The massive and aggressive attack of last summer on the Egyptian revolutionary forces, groups, and individuals who have supported and believed in the Palestinian cause for decades in the past has undermined Egypt’s popular role in the conflict and thus allowed for the Egyptian state to be the sole operator and representative of Egypt in the current crisis. 

Unfortunately, for some reason I don't understand most of the commentators on Palestine tend to shy from mentioning the consequences of the coup. For some reason I don't understand how can Palestine solidarity activists in their efforts to lift the suffering of the people of Gaza overlook that the Egyptian military murdered 4,000+ people and imprisoned 44,000+ Egyptian opponents to the military.

They call for opening the Rafah crossing border, appeal to the Egyptian government but they don't say a word about what's been happening within these borders or even to the Egyptians living on the borders who're being droned and killed. They talk about this border as if it exists in a vacuum. 

The internal crisis affecting the Egyptian opposition to the military regime and it's policies is not a secondary item in the agenda.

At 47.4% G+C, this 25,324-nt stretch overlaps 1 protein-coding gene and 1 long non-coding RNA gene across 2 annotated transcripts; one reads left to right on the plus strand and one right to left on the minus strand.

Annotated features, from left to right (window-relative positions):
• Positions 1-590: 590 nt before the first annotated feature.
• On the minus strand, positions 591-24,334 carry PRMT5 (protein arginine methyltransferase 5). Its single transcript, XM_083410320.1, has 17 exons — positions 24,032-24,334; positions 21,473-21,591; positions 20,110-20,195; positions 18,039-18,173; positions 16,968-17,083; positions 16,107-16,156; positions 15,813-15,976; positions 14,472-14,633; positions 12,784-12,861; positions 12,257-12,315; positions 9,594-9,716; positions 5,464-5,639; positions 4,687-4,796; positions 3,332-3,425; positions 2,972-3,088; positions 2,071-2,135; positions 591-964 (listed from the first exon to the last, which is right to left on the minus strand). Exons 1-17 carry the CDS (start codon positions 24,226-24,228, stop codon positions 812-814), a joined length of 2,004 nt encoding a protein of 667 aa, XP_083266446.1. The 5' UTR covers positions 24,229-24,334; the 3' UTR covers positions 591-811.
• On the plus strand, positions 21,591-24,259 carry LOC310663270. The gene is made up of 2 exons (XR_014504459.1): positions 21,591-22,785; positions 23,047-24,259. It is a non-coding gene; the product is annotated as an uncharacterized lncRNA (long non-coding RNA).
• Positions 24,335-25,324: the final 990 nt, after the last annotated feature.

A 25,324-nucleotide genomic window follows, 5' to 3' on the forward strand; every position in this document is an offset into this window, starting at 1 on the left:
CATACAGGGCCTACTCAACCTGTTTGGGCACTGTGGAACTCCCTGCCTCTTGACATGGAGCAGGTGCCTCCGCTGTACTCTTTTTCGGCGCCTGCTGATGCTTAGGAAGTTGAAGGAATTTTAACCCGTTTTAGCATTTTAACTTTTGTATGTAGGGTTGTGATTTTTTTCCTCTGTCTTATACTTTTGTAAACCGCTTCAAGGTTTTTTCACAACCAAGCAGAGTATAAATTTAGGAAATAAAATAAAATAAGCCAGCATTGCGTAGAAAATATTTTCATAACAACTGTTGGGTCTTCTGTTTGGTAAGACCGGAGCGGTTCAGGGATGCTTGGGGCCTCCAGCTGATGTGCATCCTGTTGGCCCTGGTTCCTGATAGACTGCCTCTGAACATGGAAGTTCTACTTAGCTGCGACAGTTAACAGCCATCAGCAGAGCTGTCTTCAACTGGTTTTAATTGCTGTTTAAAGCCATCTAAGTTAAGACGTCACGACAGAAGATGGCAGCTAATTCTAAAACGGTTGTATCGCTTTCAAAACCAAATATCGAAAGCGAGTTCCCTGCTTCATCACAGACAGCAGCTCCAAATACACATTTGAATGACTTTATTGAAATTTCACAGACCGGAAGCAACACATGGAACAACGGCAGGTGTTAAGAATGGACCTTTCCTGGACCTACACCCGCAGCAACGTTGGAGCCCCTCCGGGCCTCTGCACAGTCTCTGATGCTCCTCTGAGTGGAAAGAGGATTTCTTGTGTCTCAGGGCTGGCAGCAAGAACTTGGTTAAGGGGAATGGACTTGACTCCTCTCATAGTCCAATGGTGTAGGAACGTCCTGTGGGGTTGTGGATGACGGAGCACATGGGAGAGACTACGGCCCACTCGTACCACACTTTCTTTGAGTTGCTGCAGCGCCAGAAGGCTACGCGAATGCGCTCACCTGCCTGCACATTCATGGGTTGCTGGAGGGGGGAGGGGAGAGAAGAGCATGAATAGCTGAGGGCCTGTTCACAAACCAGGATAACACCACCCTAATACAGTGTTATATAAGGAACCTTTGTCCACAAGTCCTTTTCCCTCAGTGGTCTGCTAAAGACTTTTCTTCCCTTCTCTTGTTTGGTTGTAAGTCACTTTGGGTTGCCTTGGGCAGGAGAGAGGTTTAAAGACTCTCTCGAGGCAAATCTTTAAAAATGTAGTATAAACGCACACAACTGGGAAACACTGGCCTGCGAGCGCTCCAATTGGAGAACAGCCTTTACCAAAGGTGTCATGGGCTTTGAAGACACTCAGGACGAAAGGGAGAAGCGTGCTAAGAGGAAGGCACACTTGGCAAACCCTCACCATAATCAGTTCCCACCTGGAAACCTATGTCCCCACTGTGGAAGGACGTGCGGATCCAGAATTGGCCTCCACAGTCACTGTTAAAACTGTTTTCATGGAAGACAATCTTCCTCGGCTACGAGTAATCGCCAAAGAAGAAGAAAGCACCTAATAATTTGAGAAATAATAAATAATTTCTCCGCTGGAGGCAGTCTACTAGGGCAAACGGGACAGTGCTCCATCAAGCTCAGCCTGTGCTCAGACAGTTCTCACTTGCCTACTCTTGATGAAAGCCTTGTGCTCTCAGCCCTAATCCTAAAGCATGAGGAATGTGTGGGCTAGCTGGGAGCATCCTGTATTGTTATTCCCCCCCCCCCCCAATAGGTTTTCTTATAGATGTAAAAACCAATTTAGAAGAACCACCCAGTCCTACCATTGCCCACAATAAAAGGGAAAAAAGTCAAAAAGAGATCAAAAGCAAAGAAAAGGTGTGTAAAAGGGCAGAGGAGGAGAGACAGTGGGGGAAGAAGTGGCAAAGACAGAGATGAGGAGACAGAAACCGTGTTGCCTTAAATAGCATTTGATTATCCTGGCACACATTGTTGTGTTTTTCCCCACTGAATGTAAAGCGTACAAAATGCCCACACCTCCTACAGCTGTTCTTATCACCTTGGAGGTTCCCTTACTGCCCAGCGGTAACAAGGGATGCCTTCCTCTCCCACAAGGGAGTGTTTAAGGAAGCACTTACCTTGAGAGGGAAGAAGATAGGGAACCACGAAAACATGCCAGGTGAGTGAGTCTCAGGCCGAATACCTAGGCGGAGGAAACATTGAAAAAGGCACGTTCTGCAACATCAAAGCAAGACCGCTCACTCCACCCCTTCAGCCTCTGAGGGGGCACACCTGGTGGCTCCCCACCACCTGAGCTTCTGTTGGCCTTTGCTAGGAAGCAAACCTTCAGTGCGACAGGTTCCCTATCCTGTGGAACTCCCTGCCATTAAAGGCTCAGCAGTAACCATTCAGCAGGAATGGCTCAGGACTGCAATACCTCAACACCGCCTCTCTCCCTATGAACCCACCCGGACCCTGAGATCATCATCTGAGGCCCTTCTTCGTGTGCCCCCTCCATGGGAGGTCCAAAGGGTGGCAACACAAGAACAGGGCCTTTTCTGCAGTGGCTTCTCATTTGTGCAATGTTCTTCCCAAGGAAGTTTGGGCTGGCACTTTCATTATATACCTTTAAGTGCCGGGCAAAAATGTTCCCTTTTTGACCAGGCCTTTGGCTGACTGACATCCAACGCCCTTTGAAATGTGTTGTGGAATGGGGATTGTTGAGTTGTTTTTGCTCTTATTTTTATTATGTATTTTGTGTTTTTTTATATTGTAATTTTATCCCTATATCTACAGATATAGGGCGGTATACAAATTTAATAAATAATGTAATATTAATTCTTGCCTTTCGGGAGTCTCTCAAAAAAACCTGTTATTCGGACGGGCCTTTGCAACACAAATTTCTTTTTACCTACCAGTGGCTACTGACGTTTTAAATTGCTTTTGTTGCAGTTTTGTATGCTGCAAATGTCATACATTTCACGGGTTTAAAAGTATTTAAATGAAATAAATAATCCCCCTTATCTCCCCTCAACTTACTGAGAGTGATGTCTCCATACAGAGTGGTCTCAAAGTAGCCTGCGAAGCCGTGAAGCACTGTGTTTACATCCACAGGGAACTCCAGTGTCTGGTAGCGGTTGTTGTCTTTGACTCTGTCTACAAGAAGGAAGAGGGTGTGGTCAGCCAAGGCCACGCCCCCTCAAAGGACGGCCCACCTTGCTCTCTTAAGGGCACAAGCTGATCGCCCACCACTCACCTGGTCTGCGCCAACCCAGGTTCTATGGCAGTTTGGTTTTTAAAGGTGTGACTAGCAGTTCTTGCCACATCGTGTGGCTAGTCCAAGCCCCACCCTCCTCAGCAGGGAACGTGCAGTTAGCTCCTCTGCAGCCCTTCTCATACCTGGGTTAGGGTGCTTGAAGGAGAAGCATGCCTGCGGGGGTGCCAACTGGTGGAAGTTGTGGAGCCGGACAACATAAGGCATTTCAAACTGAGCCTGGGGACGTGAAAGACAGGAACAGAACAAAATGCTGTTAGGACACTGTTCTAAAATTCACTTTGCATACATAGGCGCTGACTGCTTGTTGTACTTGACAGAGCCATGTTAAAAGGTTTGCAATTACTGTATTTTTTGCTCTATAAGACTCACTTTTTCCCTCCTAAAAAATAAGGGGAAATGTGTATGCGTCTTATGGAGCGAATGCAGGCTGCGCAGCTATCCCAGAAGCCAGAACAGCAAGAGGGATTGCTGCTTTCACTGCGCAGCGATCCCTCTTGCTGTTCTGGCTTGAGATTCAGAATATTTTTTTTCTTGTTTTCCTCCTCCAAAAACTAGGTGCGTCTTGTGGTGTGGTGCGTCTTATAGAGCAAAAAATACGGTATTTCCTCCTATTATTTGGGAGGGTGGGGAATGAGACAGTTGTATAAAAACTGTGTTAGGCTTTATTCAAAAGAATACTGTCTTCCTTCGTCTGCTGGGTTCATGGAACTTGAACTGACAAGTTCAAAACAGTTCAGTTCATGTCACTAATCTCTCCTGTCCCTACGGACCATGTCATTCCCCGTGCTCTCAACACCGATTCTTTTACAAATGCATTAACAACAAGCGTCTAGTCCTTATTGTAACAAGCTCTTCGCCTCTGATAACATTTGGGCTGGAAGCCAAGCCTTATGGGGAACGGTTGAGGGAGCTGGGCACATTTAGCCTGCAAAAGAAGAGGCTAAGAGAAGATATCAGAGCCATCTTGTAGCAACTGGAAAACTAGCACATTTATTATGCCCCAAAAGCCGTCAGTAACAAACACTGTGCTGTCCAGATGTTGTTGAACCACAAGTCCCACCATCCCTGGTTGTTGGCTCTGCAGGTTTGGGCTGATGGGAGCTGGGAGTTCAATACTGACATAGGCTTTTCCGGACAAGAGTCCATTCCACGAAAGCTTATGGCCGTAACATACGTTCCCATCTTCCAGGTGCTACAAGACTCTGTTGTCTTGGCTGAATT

This selective position separating the Palestinian struggle from the Egyptian is very shortsighted and is doing Egyptians who're in opposition to the current military regime more injustice than what's been done to them already by the state.

The Sinai Peninsula: A missing essential context

Something most of the Palestine advocacy groups and individuals seem to overlook when they talk about Gaza is the relevance of the Sinai Peninsula and the Egyptian side of Rafah to the cause they are in support of. 
The Sinai Peninsula has fallen a victim to the Camp David treaty for decades due to its geographical proximity to the heart of the Arab-Israeli conflict. Since the military coup in 2013
especially the price paid by the Sinai peninsula and its Egyptian residents escalated and made it even more isolated from Egypt and the world geographically, culturally, and also communications wise.

Sinai is directly affected by the US/Egypt agreed upon "War on terrorism", which lead to more destruction of infrastructure, homes, and personal property of Sinai. The Egyptian civilian population there has suffered the injustices of random arrests, indefinite detentions, and ongoing human rights violations. 
This video was released by a local group in Sinai to document some of the crimes the Egyptian military is involved in against the Egyptian residents of the peninsula.
 You can find more videos on their Youtube channel.



Some pictures shared by the same collective showing the destruction of infrastructure and the victims of the attacks on the villages and residential areas in Sinai, especially in the Egyptian Rafah.